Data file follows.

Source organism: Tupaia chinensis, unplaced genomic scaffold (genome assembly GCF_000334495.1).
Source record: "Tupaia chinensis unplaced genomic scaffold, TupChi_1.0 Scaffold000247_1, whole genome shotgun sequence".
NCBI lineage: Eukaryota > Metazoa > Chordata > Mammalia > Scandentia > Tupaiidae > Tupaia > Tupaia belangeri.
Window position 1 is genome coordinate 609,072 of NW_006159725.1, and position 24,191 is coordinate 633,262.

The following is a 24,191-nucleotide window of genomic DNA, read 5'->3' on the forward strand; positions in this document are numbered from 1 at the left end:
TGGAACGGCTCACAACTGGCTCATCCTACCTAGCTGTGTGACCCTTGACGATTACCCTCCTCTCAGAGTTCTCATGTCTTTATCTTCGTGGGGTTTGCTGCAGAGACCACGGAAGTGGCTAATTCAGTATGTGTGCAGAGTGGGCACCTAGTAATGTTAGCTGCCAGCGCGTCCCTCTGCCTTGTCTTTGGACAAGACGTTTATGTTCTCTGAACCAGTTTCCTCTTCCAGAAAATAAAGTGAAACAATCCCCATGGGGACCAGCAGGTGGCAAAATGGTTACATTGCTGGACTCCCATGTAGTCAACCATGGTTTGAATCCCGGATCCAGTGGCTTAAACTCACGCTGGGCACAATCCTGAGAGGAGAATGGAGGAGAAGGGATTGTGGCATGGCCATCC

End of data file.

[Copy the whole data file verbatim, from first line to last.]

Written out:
Source organism: Tupaia chinensis, unplaced genomic scaffold (genome assembly GCF_000334495.1).
Source record: "Tupaia chinensis unplaced genomic scaffold, TupChi_1.0 Scaffold000247_1, whole genome shotgun sequence".
NCBI lineage: Eukaryota > Metazoa > Chordata > Mammalia > Scandentia > Tupaiidae > Tupaia > Tupaia belangeri.
Window position 1 is genome coordinate 609,072 of NW_006159725.1, and position 24,191 is coordinate 633,262.

The following is a 24,191-nucleotide window of genomic DNA, read 5'->3' on the forward strand; positions in this document are numbered from 1 at the left end:
TGGAACGGCTCACAACTGGCTCATCCTACCTAGCTGTGTGACCCTTGACGATTACCCTCCTCTCAGAGTTCTCATGTCTTTATCTTCGTGGGGTTTGCTGCAGAGACCACGGAAGTGGCTAATTCAGTATGTGTGCAGAGTGGGCACCTAGTAATGTTAGCTGCCAGCGCGTCCCTCTGCCTTGTCTTTGGACAAGACGTTTATGTTCTCTGAACCAGTTTCCTCTTCCAGAAAATAAAGTGAAACAATCCCCATGGGGACCAGCAGGTGGCAAAATGGTTACATTGCTGGACTCCCATGTAGTCAACCATGGTTTGAATCCCGGATCCAGTGGCTTAAACTCACGCTGGGCACAATCCTGAGAGGAGAATGGAGGAGAAGGGATTGTGGCATGGCCATCC